On Brutal Weekend, I am going to be riding 360km, with just under 5000m of climbing. It’s pretty difficult to try to recreate that level of endurance in training, but I needed to have a really long, all day ride that would give me some idea of how my body would react to such a long time in the saddle.
This weekend, I rode the West Yorkshire Cycle Route. The published route is 260km with over 5000m of climbing, so I reasoned I could add a flat loop at the end to make it up to 300km, and we would have a pretty decent race simulation.
It was a hot day, and I drank twelve bottles of water through the day – not including the cans of Coke and Irn Bru I bought at meal stops! I stopped in Marsden for breakfast (excellent crumpets at Mingles), and Haworth for lunch (a home made pork pie that was the best thing I have ever had in my mouth). That’s the plan for Brutal – use gels and bars but supplement with some real solid food, especially throughout the bike.
The route was fabulous. The first 80km was fairly familiar as I looped around South Elmsall and then west over Wolley Edge, Jebb Lane, and up to Hade Edge. I knew the climbing was only going to get tougher and, to be honest, I felt a bit crap in this first few hours. Maybe I just need three hours to warm up these days, because I really bucked up as we entered (for me) uncharted territory.
The second 100km consists of crazy climbing, and I spent 90% of the time in either the top or bottom gear – there was no middle ground. There are a few of the climbs which are included in the Ronde von Calderdale, taking you through Mytholmroyd and Hebden Bridge, and then you make your way slowly over Silsden to Ilkley. It was a hot day, and I was sweating so much that water was dripping out from my helmet into my face – I just kept drinking as much as I could.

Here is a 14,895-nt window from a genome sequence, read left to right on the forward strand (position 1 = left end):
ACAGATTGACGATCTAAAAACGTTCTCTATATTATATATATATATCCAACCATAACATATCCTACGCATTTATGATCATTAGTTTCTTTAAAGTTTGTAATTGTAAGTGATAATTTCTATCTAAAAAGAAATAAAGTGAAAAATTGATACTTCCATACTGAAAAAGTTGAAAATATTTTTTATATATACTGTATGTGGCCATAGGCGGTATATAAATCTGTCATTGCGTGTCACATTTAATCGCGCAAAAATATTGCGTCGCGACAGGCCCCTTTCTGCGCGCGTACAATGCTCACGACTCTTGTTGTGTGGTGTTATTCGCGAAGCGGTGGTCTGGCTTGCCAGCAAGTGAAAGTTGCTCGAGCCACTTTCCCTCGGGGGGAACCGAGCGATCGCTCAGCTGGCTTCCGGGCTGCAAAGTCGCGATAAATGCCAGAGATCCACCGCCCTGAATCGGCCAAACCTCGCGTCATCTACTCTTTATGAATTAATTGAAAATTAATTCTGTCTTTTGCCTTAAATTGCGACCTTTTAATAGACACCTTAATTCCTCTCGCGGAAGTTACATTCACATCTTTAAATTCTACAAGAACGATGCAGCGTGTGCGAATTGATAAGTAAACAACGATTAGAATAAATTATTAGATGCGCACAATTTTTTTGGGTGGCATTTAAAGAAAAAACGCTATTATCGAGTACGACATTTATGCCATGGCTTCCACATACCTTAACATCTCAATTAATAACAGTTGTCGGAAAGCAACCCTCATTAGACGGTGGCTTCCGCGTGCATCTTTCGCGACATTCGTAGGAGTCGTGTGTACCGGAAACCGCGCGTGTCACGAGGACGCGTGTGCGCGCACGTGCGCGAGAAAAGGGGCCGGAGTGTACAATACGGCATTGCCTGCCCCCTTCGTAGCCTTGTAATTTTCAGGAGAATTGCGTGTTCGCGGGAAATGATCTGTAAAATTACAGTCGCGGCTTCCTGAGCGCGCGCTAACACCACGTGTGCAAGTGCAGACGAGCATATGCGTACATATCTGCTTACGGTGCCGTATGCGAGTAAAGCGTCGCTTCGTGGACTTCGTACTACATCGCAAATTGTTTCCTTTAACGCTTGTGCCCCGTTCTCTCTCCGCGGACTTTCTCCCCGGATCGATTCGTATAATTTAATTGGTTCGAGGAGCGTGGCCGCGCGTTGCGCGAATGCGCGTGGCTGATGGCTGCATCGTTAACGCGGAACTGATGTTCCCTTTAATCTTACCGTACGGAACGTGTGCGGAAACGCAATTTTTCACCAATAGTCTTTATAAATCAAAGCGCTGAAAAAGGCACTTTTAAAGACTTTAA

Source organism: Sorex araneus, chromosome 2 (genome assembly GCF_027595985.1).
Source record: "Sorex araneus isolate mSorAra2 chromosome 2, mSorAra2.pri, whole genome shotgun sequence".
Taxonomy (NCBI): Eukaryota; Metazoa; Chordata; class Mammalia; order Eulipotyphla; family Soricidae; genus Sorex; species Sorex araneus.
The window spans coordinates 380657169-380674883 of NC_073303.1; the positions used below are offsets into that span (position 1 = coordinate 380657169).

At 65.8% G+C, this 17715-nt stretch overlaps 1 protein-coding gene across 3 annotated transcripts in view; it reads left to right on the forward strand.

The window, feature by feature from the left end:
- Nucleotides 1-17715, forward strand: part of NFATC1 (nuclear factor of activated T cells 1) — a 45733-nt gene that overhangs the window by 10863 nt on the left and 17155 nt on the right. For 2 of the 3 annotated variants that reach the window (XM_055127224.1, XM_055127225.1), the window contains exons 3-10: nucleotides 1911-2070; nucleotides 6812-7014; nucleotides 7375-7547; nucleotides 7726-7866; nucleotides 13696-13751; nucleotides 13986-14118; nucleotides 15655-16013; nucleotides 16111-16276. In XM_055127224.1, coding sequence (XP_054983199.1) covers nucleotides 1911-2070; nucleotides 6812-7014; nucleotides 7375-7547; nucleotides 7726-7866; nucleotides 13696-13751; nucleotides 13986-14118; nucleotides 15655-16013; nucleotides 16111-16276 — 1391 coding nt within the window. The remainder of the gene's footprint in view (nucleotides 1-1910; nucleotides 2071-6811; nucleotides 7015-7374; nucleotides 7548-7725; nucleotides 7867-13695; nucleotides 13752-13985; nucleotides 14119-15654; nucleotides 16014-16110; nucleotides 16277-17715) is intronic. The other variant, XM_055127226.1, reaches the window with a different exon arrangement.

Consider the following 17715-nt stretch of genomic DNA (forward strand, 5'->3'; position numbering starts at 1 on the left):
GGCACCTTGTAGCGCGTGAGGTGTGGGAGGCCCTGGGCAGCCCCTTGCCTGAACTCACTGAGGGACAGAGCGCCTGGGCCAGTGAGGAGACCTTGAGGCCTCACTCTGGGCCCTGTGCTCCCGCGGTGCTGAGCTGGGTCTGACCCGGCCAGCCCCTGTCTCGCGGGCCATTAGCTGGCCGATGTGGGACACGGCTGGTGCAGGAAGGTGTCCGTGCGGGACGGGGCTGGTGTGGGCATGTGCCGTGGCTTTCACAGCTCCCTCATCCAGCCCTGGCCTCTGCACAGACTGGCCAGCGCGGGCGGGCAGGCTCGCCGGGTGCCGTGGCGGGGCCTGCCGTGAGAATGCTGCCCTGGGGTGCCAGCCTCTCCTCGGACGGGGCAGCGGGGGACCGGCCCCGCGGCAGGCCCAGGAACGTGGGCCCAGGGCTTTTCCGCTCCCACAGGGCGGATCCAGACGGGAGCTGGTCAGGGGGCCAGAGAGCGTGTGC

Having climbed the Cow and Calf out of Ilkley before, I was almost relieved to see a familiar stretch of road after so many hours of magical mystery touring. I was also genuinely surprised at how short the climb felt. It’s a serious climb, but relatively dwarfed by some of the monsters I’d tackled earlier in the day.
From this point on, I got a little fast and loose with the official route. I had been following a map on my phone, but the battery was running very low so I decided to rely on the road signs that intermittently pointed me along the route. There were one or two junctions where the sign was either absent or well enough camouflaged that I missed it. At any rate, I knew that I had to climb up to Chevin Edge – another climb that seemed a lot less challenging today than on previous occasions – and then loop around north Leeds towards home.
I’m making it sound like I was on the home straight, but I still had to do 100km to make up the distance. Although the worst of the climbing was over, I knew I still had four hours left in the saddle. I stopped for more water and treated myself to a Mars bar.
The last section was surprisingly pleasant as the miles ticked away much more easily and painlessly then they had in the hills. I took the inclines easy and managed to get down on my aerobars on the flatter sections. A minor panic occurred as my watch started to tell me that its battery was running low, but I made it to 300km with a short diverting loop around Normanton, and reached home in one piece.
After the ride, my legs were certainly tired, but not completely destroyed. I had a tender undercarriage, but the most painful part of my body was my neck and shoulders, which were very stiff. As I tried to get comfortable on the settee watching the Tour de France, I wondered to myself how climbing Snowdon would go down right now…
This was, however, an important milestone in my training, more psychologically than physically. I am now comfortable that I will get to T2 on Brutal weekend, and I'm a lot less worried about Saturday’s riding than I was before. Sunday’s running is another thing, but that’s to deal with on another training day.